understand why the economy is in this place in the first position. as you mentioned, the government has taken a lot of major structural reforms. the economy should have already been in a recovery track by now. but it has not been the case. the reason for that is largely that the rbs tied monetary policy last year, which essentially created a liquid economy and delivered rate hikes when the economy needed further easing. it has delivered a big financial shock to the economy. it takes time to recover from that short of -- sort of a shock. has largelyposition reversed all of that monetary tightening and delivered 35 basis point rate cuts already this year. since monetary policy acts with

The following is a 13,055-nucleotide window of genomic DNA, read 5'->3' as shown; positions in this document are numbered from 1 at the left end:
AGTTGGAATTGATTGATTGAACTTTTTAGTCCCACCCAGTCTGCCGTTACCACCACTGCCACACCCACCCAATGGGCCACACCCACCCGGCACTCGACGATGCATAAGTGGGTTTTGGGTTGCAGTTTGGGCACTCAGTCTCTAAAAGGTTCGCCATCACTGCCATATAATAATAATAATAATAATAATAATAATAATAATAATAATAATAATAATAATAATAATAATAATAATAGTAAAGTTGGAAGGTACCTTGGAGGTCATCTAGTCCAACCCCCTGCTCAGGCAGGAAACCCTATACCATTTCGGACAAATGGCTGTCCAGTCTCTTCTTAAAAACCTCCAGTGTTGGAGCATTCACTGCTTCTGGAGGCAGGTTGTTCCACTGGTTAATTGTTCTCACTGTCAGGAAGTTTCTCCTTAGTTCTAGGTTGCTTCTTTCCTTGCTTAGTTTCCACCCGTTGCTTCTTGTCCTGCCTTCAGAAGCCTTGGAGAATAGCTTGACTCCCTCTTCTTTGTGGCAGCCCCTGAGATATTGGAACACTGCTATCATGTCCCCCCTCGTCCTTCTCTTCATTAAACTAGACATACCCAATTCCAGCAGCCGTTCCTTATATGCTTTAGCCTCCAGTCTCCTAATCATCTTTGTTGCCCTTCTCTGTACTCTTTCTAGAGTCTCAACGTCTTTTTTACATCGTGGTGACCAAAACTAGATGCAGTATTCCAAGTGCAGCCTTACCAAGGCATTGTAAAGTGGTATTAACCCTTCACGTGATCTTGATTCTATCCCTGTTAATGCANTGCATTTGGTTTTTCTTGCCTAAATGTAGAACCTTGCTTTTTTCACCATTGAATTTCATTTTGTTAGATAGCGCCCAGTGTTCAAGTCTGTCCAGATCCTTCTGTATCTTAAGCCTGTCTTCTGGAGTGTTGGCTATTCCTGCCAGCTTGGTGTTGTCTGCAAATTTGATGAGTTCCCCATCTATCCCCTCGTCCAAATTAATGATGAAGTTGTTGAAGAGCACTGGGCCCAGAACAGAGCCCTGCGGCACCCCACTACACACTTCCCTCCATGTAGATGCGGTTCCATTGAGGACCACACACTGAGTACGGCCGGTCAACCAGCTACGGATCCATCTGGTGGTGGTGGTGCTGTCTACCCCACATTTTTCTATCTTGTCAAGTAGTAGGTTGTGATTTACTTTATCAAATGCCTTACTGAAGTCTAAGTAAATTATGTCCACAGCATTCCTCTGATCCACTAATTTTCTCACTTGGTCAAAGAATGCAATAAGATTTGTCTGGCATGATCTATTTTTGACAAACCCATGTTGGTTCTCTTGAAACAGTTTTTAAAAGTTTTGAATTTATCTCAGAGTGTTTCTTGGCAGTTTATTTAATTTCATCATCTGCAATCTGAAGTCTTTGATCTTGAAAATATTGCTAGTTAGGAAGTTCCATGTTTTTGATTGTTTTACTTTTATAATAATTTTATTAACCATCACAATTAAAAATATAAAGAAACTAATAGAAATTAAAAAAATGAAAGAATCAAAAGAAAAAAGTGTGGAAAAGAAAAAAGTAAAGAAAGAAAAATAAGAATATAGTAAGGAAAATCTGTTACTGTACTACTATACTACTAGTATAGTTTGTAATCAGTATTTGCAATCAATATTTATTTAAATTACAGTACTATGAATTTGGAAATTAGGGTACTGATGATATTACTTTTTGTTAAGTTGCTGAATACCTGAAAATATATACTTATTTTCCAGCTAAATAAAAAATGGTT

a bit of lag, my sense is that going ahead, we should see some recovery and the july to september quarter is likely to mark the lowest point in india's gdp growth strategy. anna: thank you very much. it will be interesting to see whether the r.b.i. decides to ignore the uptick in food prices and focuses on the other weakness in the economy. the food price moves with inflation. thank you very much. let's talk energy markets. janet and bob are still with us. let's come to you, bob. not in india, but in the latin american story. you have seen real weaknesses in a number of latin american currencies this week, some unifying factors between them. to some extent, they are different stories. you are in chile recently. bob: i think the first point to make is that across the whole continent, growth is mediocre. it may be subject to further downward revisions.